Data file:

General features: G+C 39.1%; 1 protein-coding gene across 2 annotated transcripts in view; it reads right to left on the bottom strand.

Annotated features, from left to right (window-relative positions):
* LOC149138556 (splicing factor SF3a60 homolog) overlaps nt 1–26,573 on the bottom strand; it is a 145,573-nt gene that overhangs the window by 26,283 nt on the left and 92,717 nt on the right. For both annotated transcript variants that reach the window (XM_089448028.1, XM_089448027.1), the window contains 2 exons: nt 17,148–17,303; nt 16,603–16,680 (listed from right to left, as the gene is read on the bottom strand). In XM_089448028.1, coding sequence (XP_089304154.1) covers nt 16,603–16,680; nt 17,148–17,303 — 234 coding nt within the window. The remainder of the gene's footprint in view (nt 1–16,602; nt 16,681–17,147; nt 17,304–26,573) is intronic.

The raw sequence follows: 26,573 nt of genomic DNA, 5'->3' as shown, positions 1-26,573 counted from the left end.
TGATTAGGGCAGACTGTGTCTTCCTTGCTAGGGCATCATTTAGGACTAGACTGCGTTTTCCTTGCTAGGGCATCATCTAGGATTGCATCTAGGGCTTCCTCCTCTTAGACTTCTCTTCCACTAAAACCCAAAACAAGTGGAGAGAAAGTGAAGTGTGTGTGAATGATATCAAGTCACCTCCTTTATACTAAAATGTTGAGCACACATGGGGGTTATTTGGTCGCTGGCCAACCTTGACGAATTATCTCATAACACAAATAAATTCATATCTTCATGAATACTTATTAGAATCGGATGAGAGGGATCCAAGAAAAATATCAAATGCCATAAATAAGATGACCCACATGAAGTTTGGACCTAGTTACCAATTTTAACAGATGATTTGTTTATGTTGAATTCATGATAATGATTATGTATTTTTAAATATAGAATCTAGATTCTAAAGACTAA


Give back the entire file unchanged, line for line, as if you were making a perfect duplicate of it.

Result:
General features: G+C 39.1%; 1 protein-coding gene across 2 annotated transcripts in view; it reads right to left on the bottom strand.

Annotated features, from left to right (window-relative positions):
* LOC149138556 (splicing factor SF3a60 homolog) overlaps nt 1–26,573 on the bottom strand; it is a 145,573-nt gene that overhangs the window by 26,283 nt on the left and 92,717 nt on the right. For both annotated transcript variants that reach the window (XM_089448028.1, XM_089448027.1), the window contains 2 exons: nt 17,148–17,303; nt 16,603–16,680 (listed from right to left, as the gene is read on the bottom strand). In XM_089448028.1, coding sequence (XP_089304154.1) covers nt 16,603–16,680; nt 17,148–17,303 — 234 coding nt within the window. The remainder of the gene's footprint in view (nt 1–16,602; nt 16,681–17,147; nt 17,304–26,573) is intronic.

The raw sequence follows: 26,573 nt of genomic DNA, 5'->3' as shown, positions 1-26,573 counted from the left end.
TGATTAGGGCAGACTGTGTCTTCCTTGCTAGGGCATCATTTAGGACTAGACTGCGTTTTCCTTGCTAGGGCATCATCTAGGATTGCATCTAGGGCTTCCTCCTCTTAGACTTCTCTTCCACTAAAACCCAAAACAAGTGGAGAGAAAGTGAAGTGTGTGTGAATGATATCAAGTCACCTCCTTTATACTAAAATGTTGAGCACACATGGGGGTTATTTGGTCGCTGGCCAACCTTGACGAATTATCTCATAACACAAATAAATTCATATCTTCATGAATACTTATTAGAATCGGATGAGAGGGATCCAAGAAAAATATCAAATGCCATAAATAAGATGACCCACATGAAGTTTGGACCTAGTTACCAATTTTAACAGATGATTTGTTTATGTTGAATTCATGATAATGATTATGTATTTTTAAATATAGAATCTAGATTCTAAAGACTAA